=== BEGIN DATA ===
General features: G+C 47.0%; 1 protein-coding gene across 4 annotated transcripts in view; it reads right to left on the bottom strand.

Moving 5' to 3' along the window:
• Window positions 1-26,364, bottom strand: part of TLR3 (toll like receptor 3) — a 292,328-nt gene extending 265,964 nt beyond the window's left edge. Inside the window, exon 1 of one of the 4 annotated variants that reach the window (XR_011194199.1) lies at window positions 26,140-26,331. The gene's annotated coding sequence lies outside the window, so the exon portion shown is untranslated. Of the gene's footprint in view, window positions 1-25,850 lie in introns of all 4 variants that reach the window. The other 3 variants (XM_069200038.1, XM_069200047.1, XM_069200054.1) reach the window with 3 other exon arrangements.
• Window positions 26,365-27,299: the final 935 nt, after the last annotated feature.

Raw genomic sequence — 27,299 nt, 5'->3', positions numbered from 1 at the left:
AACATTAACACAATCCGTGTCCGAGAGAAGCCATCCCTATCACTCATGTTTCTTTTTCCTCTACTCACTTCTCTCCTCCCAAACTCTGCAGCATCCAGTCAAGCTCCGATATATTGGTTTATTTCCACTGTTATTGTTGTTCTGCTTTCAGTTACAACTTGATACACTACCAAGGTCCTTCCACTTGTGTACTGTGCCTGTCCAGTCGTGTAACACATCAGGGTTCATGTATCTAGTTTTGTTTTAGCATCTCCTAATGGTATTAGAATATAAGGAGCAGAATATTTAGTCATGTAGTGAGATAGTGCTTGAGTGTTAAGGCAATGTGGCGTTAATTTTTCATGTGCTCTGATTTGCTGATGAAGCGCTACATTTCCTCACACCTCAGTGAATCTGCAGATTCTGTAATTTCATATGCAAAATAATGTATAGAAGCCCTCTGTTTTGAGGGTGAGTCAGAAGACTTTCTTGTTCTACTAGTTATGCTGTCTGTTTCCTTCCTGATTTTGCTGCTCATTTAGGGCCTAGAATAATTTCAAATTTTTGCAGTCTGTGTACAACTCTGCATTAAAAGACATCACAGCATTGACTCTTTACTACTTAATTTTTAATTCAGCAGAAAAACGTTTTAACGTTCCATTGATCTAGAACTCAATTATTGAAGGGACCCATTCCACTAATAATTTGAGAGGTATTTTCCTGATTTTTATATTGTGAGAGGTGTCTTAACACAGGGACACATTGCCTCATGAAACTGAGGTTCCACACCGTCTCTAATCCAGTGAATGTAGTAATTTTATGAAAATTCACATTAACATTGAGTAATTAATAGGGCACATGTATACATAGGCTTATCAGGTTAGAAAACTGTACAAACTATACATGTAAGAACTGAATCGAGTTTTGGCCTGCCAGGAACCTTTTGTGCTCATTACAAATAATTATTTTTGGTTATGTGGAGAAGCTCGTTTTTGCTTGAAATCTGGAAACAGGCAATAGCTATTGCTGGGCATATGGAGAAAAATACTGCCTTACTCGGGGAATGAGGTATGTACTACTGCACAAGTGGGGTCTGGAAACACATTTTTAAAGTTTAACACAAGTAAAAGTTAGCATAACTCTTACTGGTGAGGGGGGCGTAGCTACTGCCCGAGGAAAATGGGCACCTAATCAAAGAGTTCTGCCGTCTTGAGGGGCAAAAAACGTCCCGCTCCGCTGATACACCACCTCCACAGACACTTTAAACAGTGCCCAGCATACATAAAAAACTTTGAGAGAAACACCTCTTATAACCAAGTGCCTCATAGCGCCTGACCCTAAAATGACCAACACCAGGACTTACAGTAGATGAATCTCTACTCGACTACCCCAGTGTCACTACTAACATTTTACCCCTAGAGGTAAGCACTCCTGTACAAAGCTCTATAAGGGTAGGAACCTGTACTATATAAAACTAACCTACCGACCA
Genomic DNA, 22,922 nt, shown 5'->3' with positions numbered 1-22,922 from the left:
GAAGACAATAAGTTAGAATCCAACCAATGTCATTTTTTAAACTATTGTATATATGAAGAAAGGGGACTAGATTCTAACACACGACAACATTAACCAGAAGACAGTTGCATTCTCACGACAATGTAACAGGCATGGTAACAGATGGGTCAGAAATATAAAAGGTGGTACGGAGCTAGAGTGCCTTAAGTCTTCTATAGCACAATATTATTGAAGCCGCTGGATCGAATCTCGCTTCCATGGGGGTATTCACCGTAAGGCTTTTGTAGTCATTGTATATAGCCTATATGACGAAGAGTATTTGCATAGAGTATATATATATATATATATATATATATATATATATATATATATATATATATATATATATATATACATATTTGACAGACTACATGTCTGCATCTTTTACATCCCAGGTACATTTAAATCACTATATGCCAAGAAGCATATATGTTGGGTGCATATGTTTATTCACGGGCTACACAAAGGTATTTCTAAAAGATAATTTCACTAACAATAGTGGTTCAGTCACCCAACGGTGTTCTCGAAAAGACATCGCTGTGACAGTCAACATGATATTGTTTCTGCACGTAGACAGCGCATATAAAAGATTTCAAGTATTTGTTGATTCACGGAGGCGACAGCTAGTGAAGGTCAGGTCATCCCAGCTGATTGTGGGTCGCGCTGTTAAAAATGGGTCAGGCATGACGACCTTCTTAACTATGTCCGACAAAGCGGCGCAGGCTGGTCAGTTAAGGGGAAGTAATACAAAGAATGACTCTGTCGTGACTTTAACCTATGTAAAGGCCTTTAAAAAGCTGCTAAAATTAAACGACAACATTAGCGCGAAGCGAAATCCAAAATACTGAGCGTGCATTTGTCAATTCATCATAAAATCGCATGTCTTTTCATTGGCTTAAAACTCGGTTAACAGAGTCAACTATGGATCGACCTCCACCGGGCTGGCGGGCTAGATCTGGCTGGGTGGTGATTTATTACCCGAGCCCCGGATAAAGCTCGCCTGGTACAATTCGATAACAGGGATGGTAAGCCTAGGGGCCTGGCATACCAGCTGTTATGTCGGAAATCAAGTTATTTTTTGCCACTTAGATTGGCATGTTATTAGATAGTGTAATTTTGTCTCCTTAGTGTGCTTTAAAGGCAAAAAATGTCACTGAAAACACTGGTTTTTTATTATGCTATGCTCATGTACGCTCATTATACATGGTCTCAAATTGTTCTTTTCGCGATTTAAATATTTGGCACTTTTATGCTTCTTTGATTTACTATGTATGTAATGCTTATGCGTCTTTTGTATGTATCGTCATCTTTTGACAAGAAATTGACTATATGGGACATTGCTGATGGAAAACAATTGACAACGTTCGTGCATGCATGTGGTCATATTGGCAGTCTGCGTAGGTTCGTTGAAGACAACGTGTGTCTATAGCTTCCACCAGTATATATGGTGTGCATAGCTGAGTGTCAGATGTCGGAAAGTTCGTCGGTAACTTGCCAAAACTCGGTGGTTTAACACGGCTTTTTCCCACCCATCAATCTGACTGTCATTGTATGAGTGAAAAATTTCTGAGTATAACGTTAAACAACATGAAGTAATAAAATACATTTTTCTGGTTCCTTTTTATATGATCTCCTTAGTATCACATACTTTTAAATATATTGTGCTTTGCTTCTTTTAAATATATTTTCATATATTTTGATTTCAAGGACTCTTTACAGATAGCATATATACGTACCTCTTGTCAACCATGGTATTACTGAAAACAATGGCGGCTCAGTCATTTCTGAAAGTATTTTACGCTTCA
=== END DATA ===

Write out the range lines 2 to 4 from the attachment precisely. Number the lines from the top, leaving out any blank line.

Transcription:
Moving 5' to 3' along the window:
• Window positions 1-26,364, bottom strand: part of TLR3 (toll like receptor 3) — a 292,328-nt gene extending 265,964 nt beyond the window's left edge. Inside the window, exon 1 of one of the 4 annotated variants that reach the window (XR_011194199.1) lies at window positions 26,140-26,331. The gene's annotated coding sequence lies outside the window, so the exon portion shown is untranslated. Of the gene's footprint in view, window positions 1-25,850 lie in introns of all 4 variants that reach the window. The other 3 variants (XM_069200038.1, XM_069200047.1, XM_069200054.1) reach the window with 3 other exon arrangements.
• Window positions 26,365-27,299: the final 935 nt, after the last annotated feature.